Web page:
For those who reject the strict religion of their childhood, it's not cutting ties with the church that's hardest. It's breaking away from their devout parents.
Published in United Church Observer in June 2011
Even as a young boy, Peter Scott* knew he was out of place in the Pentecostal church he grew up in. "While everyone else was speaking in tongues and having visions and being filled with the Spirit, I'd be sitting there waiting for God's glory to fall on me and it never happened," says the 43-year-old Vancouver man.
"At the time I figured it was because I was such a sinner. I definitely felt like something was wrong with me because I didn't have these experiences."
Something was terribly wrong in Scott's life, but it wasn't his inability - or unwillingness - to speak in tongues. It was the fact that his father, an elder in the church, would regularly whip his back with a leather belt from the time he was a young boy until he hit his early teens.
Scott found the courage to broach the subject of his father's violence with his church pastor, who gave him a religious book to read and then proceeded to avoid him.
It wasn't until Scott got therapy in his early 20s that the trauma of his childhood sank in. "I came to see the negative impact that my parents and my religion had on me," he says. He knew the oppression and control had to end.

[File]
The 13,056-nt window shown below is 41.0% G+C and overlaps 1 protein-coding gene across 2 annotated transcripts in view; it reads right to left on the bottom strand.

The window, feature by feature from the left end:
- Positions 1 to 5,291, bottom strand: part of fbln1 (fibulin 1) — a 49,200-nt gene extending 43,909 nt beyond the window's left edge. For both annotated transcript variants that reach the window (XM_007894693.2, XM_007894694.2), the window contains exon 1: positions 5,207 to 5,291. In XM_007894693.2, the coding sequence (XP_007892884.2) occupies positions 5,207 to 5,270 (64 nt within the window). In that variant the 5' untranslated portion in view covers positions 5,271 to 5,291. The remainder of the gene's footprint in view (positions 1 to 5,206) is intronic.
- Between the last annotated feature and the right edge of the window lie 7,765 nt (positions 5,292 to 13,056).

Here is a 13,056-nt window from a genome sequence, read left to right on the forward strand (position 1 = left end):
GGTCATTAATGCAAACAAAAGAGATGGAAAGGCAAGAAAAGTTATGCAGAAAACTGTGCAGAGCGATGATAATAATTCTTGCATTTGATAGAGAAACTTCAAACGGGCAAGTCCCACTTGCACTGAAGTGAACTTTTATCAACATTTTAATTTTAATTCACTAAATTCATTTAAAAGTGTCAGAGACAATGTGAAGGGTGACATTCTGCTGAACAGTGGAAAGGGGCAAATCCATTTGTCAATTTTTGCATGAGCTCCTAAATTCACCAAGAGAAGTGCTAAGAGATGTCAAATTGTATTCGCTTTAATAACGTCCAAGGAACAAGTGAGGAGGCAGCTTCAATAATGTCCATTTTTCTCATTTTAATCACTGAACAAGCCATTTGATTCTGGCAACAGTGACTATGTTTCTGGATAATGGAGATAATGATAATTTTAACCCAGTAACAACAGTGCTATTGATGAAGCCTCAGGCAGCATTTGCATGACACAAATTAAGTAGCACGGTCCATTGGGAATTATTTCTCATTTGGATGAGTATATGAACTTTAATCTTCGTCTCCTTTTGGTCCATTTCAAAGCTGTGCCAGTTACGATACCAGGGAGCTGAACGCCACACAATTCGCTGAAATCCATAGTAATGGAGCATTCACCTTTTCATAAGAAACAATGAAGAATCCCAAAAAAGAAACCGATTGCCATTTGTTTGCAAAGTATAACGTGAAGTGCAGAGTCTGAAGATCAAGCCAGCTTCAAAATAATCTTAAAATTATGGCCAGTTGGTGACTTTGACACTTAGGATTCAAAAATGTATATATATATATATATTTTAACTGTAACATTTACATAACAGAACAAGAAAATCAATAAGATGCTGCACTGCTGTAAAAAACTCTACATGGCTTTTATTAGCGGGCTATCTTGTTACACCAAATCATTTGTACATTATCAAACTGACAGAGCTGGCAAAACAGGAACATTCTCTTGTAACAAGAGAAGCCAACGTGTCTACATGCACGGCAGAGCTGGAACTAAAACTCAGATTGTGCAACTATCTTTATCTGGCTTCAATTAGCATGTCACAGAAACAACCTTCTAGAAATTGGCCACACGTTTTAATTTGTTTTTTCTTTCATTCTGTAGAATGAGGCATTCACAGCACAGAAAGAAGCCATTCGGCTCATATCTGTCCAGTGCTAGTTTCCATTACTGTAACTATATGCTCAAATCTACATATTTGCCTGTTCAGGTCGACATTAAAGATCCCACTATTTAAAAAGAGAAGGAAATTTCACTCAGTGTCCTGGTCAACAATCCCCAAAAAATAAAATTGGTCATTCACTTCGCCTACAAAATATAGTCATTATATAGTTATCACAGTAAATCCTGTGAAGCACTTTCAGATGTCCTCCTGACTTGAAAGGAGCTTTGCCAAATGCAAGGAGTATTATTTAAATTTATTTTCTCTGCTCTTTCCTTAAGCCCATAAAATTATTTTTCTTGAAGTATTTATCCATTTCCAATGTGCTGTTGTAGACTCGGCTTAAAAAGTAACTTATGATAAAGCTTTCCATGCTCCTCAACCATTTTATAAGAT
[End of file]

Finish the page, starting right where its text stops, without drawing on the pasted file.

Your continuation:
For those indoctrinated in an authoritarian religion, leaving the fold can be a harrowing experience. They may be shunned by a community that once embraced them, subjected to threats of eternal damnation and even harassed by church elders.
While some may find a new church home in more liberal denominations like the United Church, others reject religion altogether. But often the most wrenching part of the experience is breaking away from parents whose extreme dogmatism makes any kind of relationship untenable.
Exiled from their mother and father, they may feel like a black sheep - alone in the world, unloved, misunderstood and punished for having independent views about faith and religion.